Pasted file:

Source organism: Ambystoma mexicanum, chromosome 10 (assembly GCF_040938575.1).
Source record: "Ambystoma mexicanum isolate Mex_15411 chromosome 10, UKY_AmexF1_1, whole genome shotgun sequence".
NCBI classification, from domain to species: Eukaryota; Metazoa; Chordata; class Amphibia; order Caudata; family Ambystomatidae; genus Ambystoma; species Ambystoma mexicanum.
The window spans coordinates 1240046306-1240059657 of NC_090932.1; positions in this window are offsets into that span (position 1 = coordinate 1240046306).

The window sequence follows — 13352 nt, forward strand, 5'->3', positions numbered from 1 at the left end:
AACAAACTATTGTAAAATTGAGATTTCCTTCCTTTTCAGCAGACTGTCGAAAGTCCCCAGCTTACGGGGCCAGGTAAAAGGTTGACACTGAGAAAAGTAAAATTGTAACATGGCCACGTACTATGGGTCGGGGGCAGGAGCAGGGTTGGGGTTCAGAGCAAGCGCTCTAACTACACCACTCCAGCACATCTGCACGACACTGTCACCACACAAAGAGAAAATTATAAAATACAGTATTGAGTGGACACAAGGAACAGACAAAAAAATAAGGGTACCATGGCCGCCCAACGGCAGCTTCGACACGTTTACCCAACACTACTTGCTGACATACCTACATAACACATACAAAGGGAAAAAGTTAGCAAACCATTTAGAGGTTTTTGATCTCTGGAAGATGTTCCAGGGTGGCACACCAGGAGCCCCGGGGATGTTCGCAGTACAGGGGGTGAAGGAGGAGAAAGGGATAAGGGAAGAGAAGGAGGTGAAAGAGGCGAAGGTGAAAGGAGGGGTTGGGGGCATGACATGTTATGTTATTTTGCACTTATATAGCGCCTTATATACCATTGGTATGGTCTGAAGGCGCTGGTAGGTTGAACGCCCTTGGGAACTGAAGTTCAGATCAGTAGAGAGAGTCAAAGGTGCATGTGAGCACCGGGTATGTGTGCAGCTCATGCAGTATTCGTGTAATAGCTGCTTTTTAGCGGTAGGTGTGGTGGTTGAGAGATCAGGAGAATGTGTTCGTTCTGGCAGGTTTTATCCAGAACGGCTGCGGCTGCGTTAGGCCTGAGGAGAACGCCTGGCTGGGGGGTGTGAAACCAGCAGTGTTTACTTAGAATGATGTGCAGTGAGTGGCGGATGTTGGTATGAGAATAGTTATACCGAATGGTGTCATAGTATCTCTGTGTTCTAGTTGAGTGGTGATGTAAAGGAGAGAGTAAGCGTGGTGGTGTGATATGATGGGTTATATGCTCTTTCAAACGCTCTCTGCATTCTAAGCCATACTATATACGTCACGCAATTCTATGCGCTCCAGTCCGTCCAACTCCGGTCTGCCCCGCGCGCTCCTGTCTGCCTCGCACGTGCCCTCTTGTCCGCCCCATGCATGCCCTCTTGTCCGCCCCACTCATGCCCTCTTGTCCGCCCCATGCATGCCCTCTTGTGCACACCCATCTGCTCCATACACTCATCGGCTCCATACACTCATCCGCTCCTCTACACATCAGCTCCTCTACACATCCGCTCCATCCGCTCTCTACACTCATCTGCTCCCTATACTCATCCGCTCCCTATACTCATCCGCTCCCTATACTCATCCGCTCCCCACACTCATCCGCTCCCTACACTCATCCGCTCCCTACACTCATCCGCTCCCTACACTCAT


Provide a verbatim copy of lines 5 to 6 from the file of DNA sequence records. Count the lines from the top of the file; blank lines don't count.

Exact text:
The window sequence follows — 13352 nt, forward strand, 5'->3', positions numbered from 1 at the left end:
AACAAACTATTGTAAAATTGAGATTTCCTTCCTTTTCAGCAGACTGTCGAAAGTCCCCAGCTTACGGGGCCAGGTAAAAGGTTGACACTGAGAAAAGTAAAATTGTAACATGGCCACGTACTATGGGTCGGGGGCAGGAGCAGGGTTGGGGTTCAGAGCAAGCGCTCTAACTACACCACTCCAGCACATCTGCACGACACTGTCACCACACAAAGAGAAAATTATAAAATACAGTATTGAGTGGACACAAGGAACAGACAAAAAAATAAGGGTACCATGGCCGCCCAACGGCAGCTTCGACACGTTTACCCAACACTACTTGCTGACATACCTACATAACACATACAAAGGGAAAAAGTTAGCAAACCATTTAGAGGTTTTTGATCTCTGGAAGATGTTCCAGGGTGGCACACCAGGAGCCCCGGGGATGTTCGCAGTACAGGGGGTGAAGGAGGAGAAAGGGATAAGGGAAGAGAAGGAGGTGAAAGAGGCGAAGGTGAAAGGAGGGGTTGGGGGCATGACATGTTATGTTATTTTGCACTTATATAGCGCCTTATATACCATTGGTATGGTCTGAAGGCGCTGGTAGGTTGAACGCCCTTGGGAACTGAAGTTCAGATCAGTAGAGAGAGTCAAAGGTGCATGTGAGCACCGGGTATGTGTGCAGCTCATGCAGTATTCGTGTAATAGCTGCTTTTTAGCGGTAGGTGTGGTGGTTGAGAGATCAGGAGAATGTGTTCGTTCTGGCAGGTTTTATCCAGAACGGCTGCGGCTGCGTTAGGCCTGAGGAGAACGCCTGGCTGGGGGGTGTGAAACCAGCAGTGTTTACTTAGAATGATGTGCAGTGAGTGGCGGATGTTGGTATGAGAATAGTTATACCGAATGGTGTCATAGTATCTCTGTGTTCTAGTTGAGTGGTGATGTAAAGGAGAGAGTAAGCGTGGTGGTGTGATATGATGGGTTATATGCTCTTTCAAACGCTCTCTGCATTCTAAGCCATACTATATACGTCACGCAATTCTATGCGCTCCAGTCCGTCCAACTCCGGTCTGCCCCGCGCGCTCCTGTCTGCCTCGCACGTGCCCTCTTGTCCGCCCCATGCATGCCCTCTTGTCCGCCCCACTCATGCCCTCTTGTCCGCCCCATGCATGCCCTCTTGTGCACACCCATCTGCTCCATACACTCATCGGCTCCATACACTCATCCGCTCCTCTACACATCAGCTCCTCTACACATCCGCTCCATCCGCTCTCTACACTCATCTGCTCCCTATACTCATCCGCTCCCTATACTCATCCGCTCCCTATACTCATCCGCTCCCCACACTCATCCGCTCCCTACACTCATCCGCTCCCTACACTCATCCGCTCCCTACACTCAT